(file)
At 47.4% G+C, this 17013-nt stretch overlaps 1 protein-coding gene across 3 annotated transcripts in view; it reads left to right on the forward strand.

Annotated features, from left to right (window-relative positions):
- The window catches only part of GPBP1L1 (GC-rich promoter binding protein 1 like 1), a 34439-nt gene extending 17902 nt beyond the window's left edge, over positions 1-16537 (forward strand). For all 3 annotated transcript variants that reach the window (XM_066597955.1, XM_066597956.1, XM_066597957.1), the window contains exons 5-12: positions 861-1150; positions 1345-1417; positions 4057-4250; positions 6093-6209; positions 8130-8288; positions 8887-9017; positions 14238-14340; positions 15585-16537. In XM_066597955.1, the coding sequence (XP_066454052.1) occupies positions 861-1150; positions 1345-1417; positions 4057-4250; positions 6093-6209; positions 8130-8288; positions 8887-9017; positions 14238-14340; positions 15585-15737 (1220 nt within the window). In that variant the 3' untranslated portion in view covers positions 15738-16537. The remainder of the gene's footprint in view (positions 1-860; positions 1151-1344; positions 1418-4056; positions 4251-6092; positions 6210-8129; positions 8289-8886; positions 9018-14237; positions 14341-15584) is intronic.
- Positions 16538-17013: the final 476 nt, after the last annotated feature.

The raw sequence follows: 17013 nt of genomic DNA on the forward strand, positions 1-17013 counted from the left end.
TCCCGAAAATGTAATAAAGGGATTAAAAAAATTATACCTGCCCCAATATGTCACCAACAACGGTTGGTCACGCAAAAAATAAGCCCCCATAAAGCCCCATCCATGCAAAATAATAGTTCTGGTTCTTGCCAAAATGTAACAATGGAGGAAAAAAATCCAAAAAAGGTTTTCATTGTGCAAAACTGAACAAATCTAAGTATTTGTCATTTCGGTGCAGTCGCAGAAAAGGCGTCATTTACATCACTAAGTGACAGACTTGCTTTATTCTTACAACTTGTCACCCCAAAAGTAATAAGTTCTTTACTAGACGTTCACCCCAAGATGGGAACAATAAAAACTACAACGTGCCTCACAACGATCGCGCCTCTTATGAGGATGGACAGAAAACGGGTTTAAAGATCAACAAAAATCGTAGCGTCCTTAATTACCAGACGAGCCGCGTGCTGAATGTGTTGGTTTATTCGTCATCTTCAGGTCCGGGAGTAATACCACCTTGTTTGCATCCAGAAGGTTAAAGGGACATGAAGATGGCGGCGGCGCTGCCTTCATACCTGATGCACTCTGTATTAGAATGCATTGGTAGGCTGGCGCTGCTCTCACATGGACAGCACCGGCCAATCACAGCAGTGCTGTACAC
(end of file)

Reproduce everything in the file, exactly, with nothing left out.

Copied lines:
At 47.4% G+C, this 17013-nt stretch overlaps 1 protein-coding gene across 3 annotated transcripts in view; it reads left to right on the forward strand.

Annotated features, from left to right (window-relative positions):
- The window catches only part of GPBP1L1 (GC-rich promoter binding protein 1 like 1), a 34439-nt gene extending 17902 nt beyond the window's left edge, over positions 1-16537 (forward strand). For all 3 annotated transcript variants that reach the window (XM_066597955.1, XM_066597956.1, XM_066597957.1), the window contains exons 5-12: positions 861-1150; positions 1345-1417; positions 4057-4250; positions 6093-6209; positions 8130-8288; positions 8887-9017; positions 14238-14340; positions 15585-16537. In XM_066597955.1, the coding sequence (XP_066454052.1) occupies positions 861-1150; positions 1345-1417; positions 4057-4250; positions 6093-6209; positions 8130-8288; positions 8887-9017; positions 14238-14340; positions 15585-15737 (1220 nt within the window). In that variant the 3' untranslated portion in view covers positions 15738-16537. The remainder of the gene's footprint in view (positions 1-860; positions 1151-1344; positions 1418-4056; positions 4251-6092; positions 6210-8129; positions 8289-8886; positions 9018-14237; positions 14341-15584) is intronic.
- Positions 16538-17013: the final 476 nt, after the last annotated feature.

The raw sequence follows: 17013 nt of genomic DNA on the forward strand, positions 1-17013 counted from the left end.
TCCCGAAAATGTAATAAAGGGATTAAAAAAATTATACCTGCCCCAATATGTCACCAACAACGGTTGGTCACGCAAAAAATAAGCCCCCATAAAGCCCCATCCATGCAAAATAATAGTTCTGGTTCTTGCCAAAATGTAACAATGGAGGAAAAAAATCCAAAAAAGGTTTTCATTGTGCAAAACTGAACAAATCTAAGTATTTGTCATTTCGGTGCAGTCGCAGAAAAGGCGTCATTTACATCACTAAGTGACAGACTTGCTTTATTCTTACAACTTGTCACCCCAAAAGTAATAAGTTCTTTACTAGACGTTCACCCCAAGATGGGAACAATAAAAACTACAACGTGCCTCACAACGATCGCGCCTCTTATGAGGATGGACAGAAAACGGGTTTAAAGATCAACAAAAATCGTAGCGTCCTTAATTACCAGACGAGCCGCGTGCTGAATGTGTTGGTTTATTCGTCATCTTCAGGTCCGGGAGTAATACCACCTTGTTTGCATCCAGAAGGTTAAAGGGACATGAAGATGGCGGCGGCGCTGCCTTCATACCTGATGCACTCTGTATTAGAATGCATTGGTAGGCTGGCGCTGCTCTCACATGGACAGCACCGGCCAATCACAGCAGTGCTGTACAC